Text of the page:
Does cyberspace exist?


This is an interview I gave to that I casually re-discovered. It is an old text, while still up-to-date.

The following interview of the Italian lawyer Andrea Monti
took place in Prague during the APC Europe Internet Rights Workshop.
My thanks to Karen Banks and Chris Bailey of APC for inviting me to speak at the workshop. See also the other interview carried out in Prague of the philosopher, Giancarlo Livraghi entitled “Souls writing on the Net“.

Continue reading “Does cyberspace exist?”

Italian Democratic Party’s Competition: faxes aren’t good enough to support a candidate

The Italian online daily magazine announces that Furio Colombo (S-DS) will not run for the future Italian Democratic Party board (the new political entity that next October will merge Margherita and Democratici di sinistra into one, big party.)

The reason is – Repubblica says – that Mr. Colombo got his votes by fax – an unreliable communication device that doesn’t grant non-refutability, integrity and authenticity of the message. Mr. Colombo then claims that since he ain’t a political structure working for him, it was impossible to ride the whole Italy collecting the originals documents containing the “electoral” whishes.

But if only Mr. Colombo – and his supporters – had used digitally signed certified e-mail, he could have run for this competition with no particular problem. Digital signature is “around” since almost ten years, while Certified e-mail (Posta Elettronica Certificata – PEC) is widely available since at least a couple of year. Then it would have been entirely possible to run for the Democratc Party board by handling a digital electoral campaign. Why, then, Mr. Colombo didn’t use it?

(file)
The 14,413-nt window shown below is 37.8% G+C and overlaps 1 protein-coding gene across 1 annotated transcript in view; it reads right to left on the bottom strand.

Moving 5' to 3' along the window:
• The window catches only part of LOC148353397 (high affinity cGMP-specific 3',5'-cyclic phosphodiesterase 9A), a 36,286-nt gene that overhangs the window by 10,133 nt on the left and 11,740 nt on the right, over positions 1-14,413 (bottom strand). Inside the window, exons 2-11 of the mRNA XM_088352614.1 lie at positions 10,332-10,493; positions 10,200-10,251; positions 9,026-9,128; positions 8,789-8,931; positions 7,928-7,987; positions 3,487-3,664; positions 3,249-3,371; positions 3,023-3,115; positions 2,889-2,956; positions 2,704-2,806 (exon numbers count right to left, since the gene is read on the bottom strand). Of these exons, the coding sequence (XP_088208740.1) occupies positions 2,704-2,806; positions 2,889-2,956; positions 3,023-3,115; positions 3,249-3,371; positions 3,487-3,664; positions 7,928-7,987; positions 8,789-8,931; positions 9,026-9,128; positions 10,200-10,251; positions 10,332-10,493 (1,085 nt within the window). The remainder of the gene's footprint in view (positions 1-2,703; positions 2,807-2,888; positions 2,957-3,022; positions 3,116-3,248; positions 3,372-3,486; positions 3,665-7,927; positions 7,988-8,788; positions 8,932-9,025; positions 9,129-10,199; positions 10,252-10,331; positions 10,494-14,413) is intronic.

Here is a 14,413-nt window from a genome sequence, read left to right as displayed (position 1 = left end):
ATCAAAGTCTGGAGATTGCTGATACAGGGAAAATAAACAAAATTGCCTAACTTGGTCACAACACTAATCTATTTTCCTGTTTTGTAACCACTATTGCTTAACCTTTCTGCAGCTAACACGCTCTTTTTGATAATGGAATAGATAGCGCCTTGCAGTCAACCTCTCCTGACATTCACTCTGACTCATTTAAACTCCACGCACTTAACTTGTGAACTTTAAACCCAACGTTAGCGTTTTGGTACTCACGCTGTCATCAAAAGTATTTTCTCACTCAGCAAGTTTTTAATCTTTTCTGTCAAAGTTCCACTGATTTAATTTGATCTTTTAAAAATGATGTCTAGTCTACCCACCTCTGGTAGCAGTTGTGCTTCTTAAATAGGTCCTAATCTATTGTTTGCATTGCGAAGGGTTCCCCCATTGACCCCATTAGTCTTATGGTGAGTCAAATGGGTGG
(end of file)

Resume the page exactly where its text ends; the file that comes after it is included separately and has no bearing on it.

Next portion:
Complex answer for a simple question. The deadly mixture of legislator’s lack of competence and Certification Entities wrongly aimed lobby efforts created a poisoned cocktail that almost killed the possibility to have these technologies at handy for the “average” citizen. BTW, nobody seemed really care to actually enhance the use of digital signature and certified e-mail through the citizenship.

And now, we face the early consequences of this non-culture: this is the very first case, in Italy at least, where the technological ignorance had the direct effect of banning a person from the active political life of a country.

Is the “Peppermint case” a scam?

The “cease and desist” letters sent by Peppermint lawyers to the Internet users’ – whose identity has been dislosed by a questionable decision of the Court of Rome – allegedly infringing German label’s copyright contains a legal trick almost unnoticed that expose people to criminal investigations even after having paid what Peppermint’s lawyer ask for.

Peppermint scheme is easy (at least at first glance): you pay us 330 Euros, we file ? no legal action against you. The problem is that in Italy copyright’s infringment is a criminal offense and the Public Prosecutor can charge somebody even if the “damaged party” (Peppermint, in this case) states to having waived any claim.

Peppermint and its lawyers, than, cannot enter into an agreement that includes the waiving of ? such legal claim because they have no power to waive ALL the possible legal claim. But they completely fail to advise their counterpart on that issue.

The result is that people who already paid the 330 Euros, cannot rest in peace… or do they?